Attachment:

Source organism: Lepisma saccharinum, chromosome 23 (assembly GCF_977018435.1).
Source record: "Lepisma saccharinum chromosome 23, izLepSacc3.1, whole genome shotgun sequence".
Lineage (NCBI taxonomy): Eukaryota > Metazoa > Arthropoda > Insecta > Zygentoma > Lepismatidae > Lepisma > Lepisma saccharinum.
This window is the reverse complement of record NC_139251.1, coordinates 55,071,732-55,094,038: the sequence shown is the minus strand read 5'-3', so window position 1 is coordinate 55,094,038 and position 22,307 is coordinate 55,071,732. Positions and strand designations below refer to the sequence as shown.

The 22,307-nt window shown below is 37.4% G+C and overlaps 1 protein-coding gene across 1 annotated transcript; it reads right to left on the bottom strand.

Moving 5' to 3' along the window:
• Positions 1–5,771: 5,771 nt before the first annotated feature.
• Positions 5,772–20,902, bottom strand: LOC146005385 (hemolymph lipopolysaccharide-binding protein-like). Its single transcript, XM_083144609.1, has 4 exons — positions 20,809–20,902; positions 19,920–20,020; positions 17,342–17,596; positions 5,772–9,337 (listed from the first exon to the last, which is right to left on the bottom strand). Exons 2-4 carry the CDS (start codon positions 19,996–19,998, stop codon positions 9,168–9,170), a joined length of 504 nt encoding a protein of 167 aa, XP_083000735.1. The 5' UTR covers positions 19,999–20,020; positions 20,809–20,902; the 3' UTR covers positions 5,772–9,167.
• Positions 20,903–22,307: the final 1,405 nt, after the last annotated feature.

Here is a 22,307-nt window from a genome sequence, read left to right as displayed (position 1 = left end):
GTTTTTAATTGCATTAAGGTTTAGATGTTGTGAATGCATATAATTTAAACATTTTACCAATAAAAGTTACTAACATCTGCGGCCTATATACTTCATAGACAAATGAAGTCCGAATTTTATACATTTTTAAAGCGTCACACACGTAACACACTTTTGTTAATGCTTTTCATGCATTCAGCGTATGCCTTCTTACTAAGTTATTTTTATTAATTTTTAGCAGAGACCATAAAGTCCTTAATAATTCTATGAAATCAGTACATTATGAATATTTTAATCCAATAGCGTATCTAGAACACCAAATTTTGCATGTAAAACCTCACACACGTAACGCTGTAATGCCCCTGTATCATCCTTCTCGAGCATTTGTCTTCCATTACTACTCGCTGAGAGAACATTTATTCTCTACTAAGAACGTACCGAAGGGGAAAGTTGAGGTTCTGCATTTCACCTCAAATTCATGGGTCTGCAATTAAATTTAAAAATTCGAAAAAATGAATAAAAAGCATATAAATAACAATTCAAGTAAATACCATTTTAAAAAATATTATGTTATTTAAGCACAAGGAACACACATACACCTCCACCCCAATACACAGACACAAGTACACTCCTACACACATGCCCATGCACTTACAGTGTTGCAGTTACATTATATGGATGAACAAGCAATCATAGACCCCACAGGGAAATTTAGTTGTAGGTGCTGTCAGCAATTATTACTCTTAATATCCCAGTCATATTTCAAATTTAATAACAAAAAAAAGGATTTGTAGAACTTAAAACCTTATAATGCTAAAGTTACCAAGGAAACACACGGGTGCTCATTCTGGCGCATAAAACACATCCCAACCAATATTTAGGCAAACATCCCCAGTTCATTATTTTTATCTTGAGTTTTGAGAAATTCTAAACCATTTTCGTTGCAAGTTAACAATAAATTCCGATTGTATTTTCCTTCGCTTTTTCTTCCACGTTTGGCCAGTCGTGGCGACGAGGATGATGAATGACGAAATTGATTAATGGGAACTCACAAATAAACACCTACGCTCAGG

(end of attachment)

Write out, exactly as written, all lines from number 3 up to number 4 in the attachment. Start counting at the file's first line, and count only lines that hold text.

Lineage (NCBI taxonomy): Eukaryota > Metazoa > Arthropoda > Insecta > Zygentoma > Lepismatidae > Lepisma > Lepisma saccharinum.
This window is the reverse complement of record NC_139251.1, coordinates 55,071,732-55,094,038: the sequence shown is the minus strand read 5'-3', so window position 1 is coordinate 55,094,038 and position 22,307 is coordinate 55,071,732. Positions and strand designations below refer to the sequence as shown.